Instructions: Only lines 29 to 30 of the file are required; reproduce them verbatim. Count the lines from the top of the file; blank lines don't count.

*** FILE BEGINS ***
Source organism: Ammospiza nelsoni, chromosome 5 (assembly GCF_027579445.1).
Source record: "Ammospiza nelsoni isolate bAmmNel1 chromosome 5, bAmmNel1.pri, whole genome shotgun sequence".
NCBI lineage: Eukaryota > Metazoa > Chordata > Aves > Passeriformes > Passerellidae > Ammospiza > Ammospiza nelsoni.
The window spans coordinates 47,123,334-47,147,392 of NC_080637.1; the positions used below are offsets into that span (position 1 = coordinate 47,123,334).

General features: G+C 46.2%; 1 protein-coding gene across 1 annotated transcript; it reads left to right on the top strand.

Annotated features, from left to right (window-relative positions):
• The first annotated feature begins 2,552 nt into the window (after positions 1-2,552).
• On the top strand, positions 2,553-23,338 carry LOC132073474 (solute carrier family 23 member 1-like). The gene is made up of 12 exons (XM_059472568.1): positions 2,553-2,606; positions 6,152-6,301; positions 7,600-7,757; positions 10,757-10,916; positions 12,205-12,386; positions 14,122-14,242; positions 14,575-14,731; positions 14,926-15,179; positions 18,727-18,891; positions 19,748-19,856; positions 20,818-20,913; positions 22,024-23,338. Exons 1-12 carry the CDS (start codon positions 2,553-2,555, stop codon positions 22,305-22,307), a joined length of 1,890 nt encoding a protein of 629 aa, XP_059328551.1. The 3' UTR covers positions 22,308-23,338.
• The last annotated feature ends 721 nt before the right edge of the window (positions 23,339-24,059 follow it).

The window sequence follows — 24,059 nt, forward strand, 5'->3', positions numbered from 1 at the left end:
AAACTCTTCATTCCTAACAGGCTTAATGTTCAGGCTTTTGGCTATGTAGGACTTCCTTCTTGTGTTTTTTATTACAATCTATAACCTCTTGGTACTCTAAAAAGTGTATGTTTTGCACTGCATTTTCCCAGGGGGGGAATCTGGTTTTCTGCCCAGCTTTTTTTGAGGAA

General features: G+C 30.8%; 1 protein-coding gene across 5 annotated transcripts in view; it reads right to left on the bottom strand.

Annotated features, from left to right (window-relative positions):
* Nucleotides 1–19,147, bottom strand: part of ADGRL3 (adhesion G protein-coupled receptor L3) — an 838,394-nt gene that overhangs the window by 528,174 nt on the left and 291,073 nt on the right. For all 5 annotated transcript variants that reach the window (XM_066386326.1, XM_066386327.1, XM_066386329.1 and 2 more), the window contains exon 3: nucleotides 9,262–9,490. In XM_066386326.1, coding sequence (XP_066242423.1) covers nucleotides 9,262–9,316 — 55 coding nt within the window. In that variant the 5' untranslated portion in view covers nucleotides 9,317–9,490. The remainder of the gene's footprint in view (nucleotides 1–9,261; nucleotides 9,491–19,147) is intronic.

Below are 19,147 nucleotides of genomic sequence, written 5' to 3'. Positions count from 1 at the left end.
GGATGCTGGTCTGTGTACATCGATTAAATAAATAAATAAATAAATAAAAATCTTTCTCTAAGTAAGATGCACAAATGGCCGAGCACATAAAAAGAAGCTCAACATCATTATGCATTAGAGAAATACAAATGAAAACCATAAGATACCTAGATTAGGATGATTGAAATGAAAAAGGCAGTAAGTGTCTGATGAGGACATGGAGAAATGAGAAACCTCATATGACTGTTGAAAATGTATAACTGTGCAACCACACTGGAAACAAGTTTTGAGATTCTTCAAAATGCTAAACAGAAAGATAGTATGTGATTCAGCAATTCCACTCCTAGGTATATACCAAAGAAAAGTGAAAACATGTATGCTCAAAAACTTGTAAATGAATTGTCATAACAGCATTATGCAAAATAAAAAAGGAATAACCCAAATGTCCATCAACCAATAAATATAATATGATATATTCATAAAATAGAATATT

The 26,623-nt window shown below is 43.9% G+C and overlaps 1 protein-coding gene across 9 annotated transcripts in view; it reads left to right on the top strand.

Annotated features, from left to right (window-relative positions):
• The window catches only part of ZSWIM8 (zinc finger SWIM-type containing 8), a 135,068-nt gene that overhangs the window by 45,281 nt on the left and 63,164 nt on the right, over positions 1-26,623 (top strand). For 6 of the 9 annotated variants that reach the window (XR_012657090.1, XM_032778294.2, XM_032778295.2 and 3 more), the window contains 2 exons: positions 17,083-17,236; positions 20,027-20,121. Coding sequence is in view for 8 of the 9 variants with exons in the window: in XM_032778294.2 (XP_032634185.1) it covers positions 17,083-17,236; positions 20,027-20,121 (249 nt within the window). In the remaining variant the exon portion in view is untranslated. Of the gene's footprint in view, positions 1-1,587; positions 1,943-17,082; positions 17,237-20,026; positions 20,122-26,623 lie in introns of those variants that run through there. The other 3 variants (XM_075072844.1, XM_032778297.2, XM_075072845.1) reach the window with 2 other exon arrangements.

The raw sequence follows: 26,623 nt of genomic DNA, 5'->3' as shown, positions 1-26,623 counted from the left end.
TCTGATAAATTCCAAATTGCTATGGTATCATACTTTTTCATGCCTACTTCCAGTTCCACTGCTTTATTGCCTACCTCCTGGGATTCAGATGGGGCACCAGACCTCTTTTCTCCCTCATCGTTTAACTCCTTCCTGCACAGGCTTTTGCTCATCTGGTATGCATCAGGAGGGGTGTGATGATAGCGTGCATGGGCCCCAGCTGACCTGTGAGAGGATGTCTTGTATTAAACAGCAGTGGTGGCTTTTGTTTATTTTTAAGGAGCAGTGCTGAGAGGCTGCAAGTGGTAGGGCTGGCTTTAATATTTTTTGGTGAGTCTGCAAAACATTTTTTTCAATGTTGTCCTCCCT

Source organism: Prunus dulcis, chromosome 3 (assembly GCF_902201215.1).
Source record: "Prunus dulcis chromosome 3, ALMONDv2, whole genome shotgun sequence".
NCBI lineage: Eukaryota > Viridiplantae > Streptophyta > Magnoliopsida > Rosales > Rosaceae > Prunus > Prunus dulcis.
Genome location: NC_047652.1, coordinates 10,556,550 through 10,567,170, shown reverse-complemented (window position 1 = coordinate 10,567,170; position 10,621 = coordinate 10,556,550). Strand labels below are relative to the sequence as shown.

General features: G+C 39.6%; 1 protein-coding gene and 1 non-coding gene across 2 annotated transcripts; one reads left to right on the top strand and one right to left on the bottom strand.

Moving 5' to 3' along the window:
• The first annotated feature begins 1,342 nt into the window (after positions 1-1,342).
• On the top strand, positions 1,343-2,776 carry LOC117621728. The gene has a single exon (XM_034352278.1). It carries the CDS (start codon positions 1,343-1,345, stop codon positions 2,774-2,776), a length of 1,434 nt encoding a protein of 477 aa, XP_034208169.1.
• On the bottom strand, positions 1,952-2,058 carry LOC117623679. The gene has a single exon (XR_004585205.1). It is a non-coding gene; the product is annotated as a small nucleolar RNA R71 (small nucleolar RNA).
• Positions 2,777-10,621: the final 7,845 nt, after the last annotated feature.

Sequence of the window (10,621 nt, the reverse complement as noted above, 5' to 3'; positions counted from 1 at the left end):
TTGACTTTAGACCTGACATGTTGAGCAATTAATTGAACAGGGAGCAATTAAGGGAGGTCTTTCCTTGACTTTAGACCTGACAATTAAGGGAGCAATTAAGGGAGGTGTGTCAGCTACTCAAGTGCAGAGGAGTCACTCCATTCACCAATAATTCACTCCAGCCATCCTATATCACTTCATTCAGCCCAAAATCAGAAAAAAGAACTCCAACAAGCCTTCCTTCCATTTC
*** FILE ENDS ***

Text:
• On the top strand, positions 1,343-2,776 carry LOC117621728. The gene has a single exon (XM_034352278.1). It carries the CDS (start codon positions 1,343-1,345, stop codon positions 2,774-2,776), a length of 1,434 nt encoding a protein of 477 aa, XP_034208169.1.
• On the bottom strand, positions 1,952-2,058 carry LOC117623679. The gene has a single exon (XR_004585205.1). It is a non-coding gene; the product is annotated as a small nucleolar RNA R71 (small nucleolar RNA).